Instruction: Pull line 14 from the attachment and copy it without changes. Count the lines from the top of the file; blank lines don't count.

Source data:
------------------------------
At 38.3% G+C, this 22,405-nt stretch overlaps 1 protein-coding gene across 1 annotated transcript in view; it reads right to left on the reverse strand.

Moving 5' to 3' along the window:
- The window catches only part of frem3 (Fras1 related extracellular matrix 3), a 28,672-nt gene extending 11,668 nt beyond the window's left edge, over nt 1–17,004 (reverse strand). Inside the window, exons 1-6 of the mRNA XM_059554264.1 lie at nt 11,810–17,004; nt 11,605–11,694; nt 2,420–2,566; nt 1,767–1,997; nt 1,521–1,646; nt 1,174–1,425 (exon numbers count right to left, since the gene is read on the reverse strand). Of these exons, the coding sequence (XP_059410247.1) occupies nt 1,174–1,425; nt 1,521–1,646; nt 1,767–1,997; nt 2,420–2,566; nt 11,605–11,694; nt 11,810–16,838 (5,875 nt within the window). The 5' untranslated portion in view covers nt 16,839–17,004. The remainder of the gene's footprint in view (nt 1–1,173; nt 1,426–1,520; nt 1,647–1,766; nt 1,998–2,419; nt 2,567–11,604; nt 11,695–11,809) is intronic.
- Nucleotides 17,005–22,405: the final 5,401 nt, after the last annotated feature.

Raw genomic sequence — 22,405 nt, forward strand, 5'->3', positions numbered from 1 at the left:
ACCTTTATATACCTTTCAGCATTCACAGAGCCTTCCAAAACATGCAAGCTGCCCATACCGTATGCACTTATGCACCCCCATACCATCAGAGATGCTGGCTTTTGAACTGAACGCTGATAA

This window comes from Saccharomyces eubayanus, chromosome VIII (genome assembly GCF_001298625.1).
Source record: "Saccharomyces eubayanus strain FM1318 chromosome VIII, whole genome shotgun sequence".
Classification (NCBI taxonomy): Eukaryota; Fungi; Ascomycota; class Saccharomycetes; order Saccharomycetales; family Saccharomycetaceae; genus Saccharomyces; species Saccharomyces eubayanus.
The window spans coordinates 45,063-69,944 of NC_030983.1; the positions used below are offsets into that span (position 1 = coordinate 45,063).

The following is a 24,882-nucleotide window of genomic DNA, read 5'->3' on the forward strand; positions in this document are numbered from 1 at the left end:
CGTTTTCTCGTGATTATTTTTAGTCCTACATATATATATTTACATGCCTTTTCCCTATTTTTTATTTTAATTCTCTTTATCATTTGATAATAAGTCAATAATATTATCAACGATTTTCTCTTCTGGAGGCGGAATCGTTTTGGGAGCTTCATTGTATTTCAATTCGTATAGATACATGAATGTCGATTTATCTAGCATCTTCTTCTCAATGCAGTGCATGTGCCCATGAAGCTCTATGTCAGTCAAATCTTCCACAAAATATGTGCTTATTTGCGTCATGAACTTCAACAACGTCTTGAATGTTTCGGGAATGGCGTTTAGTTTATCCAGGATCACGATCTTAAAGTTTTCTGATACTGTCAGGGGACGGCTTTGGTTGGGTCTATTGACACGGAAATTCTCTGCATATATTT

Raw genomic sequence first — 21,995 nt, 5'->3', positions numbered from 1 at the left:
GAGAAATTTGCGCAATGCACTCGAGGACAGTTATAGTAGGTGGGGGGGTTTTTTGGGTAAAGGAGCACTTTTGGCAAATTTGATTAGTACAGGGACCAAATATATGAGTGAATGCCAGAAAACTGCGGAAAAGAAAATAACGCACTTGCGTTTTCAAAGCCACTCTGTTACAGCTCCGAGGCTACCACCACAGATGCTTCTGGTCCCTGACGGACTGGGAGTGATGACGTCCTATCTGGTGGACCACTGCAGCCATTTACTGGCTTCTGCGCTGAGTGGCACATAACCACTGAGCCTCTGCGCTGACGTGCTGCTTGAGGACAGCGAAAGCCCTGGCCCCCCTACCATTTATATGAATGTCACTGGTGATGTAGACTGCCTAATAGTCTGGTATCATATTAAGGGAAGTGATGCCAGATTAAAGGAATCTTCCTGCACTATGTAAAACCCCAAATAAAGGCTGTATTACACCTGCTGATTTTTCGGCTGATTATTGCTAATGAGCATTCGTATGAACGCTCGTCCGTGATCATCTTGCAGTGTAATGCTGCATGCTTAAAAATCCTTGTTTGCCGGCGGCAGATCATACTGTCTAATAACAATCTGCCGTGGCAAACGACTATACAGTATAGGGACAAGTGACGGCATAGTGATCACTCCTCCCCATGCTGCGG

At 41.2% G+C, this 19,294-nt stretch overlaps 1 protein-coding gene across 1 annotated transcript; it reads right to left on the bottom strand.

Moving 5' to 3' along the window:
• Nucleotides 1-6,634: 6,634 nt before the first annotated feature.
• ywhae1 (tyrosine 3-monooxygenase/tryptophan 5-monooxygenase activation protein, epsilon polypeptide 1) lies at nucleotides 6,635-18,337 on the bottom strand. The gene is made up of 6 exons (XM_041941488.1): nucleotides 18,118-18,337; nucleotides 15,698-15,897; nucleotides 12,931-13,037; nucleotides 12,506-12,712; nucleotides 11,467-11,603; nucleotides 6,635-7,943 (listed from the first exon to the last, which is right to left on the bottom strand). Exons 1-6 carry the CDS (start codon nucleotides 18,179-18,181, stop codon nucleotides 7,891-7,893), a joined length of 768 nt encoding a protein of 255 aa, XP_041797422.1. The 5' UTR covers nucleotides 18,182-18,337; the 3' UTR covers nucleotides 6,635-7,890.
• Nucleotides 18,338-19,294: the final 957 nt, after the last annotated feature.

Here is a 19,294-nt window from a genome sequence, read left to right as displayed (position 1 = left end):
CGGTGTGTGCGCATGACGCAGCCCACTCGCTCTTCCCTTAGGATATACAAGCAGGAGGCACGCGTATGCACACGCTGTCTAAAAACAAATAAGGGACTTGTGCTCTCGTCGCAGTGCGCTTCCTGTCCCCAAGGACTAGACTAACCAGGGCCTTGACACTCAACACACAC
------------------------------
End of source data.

GAGAAATTTGCGCAATGCACTCGAGGACAGTTATAGTAGGTGGGGGGGTTTTTTGGGTAAAGGAGCACTTTTGGCAAATTTGATTAGTACAGGGACCAAATATATGAGTGAATGCCAGAAAACTGCGGAAAAGAAAATAACGCACTTGCGTTTTCAAAGCCACTCTGTTACAGCTCCGAGGCTACCACCACAGATGCTTCTGGTCCCTGACGGACTGGGAGTGATGACGTCCTATCTGGTGGACCACTGCAGCCATTTACTGGCTTCTGCGCTGAGTGGCACATAACCACTGAGCCTCTGCGCTGACGTGCTGCTTGAGGACAGCGAAAGCCCTGGCCCCCCTACCATTTATATGAATGTCACTGGTGATGTAGACTGCCTAATAGTCTGGTATCATATTAAGGGAAGTGATGCCAGATTAAAGGAATCTTCCTGCACTATGTAAAACCCCAAATAAAGGCTGTATTACACCTGCTGATTTTTCGGCTGATTATTGCTAATGAGCATTCGTATGAACGCTCGTCCGTGATCATCTTGCAGTGTAATGCTGCATGCTTAAAAATCCTTGTTTGCCGGCGGCAGATCATACTGTCTAATAACAATCTGCCGTGGCAAACGACTATACAGTATAGGGACAAGTGACGGCATAGTGATCACTCCTCCCCATGCTGCGG